RC-025063, for detailed instructions.
fraction of this chart, or its linear scale, provides
important information. The amount of area to be
that one unit of measure on the map is equal to 10,000
of the same units on the ground.
provided, then the altitude and focal length must be
determined to get the required scale. The scale of a
photographic mosaic map is calculated as follows:
the photograph equals 10,000 inches on the ground.
so it overlaps both the preceding photograph and the
following photograph. The amount of overlap on each
overlap ensures that the strip contains no blank areas
area of each print is used. Only the central area is used
because the middle areas of all vertical photographs are
the area of truest reproduction of terrain. (See fig.
practical purposes, when the aircraft is directly over the
mountain, a perfect reproduction of the mountain is
obtained. Pictures taken before and after the one
directly over the mountain show the near side of the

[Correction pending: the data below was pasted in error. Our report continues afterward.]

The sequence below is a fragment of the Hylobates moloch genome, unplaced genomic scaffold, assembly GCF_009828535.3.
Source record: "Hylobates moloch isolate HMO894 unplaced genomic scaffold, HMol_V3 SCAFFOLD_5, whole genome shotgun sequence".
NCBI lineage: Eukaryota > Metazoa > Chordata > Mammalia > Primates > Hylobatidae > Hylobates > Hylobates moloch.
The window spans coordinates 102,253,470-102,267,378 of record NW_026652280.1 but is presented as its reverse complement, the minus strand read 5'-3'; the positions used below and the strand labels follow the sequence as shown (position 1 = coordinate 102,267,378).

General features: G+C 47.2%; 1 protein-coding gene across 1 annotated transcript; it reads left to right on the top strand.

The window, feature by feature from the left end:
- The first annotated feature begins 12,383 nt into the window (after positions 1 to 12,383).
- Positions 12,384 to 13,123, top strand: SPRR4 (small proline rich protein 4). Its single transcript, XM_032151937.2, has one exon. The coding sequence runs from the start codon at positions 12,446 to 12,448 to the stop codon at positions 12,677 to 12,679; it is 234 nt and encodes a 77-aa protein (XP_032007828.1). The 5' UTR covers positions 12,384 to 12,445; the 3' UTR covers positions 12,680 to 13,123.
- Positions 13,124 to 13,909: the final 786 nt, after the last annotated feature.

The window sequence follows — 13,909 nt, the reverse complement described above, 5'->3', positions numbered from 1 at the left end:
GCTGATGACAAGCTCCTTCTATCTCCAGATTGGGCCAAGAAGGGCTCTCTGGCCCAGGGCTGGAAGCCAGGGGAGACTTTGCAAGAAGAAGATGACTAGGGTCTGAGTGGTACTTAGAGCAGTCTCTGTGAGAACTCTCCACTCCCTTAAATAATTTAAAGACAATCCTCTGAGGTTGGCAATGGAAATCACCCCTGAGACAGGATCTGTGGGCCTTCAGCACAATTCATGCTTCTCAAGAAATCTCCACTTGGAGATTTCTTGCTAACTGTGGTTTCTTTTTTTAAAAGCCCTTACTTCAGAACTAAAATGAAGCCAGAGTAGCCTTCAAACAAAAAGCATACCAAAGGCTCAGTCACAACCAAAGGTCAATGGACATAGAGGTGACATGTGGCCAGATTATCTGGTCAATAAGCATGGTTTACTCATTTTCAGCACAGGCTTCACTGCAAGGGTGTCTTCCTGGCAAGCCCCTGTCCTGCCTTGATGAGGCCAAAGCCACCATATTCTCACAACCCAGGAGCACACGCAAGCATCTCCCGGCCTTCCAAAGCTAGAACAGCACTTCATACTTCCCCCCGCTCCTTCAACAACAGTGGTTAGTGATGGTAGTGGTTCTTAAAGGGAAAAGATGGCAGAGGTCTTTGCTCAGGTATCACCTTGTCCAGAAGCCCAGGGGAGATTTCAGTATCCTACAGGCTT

mountain clearly, but very little, if any, of the far side.
This is caused by the different camera positions in
respect to the subject.
edges of prints when these distortions of the terrain are
present. Therefore, the outer area (toward the edges of
the print) is discarded and the inner 40 percent of each
print is used. Another important reason for using only
the center area of the prints is that stereoscopic
measurement associated with either contour mapping or
photographic interpretation requires the highest degree
in each negative. For example, a 5-
negative, multiply the ground coverage by 0.40. For
example, using the IFGA formula, you have determined
that the ground coverage for each negative is 9,000 feet.
The usable GGF in each negative is 3,600 feet (9,000
strip. The aircraft must fly a number of side-by-side
strips to get complete coverage so none of the area is
Advanced Photography Course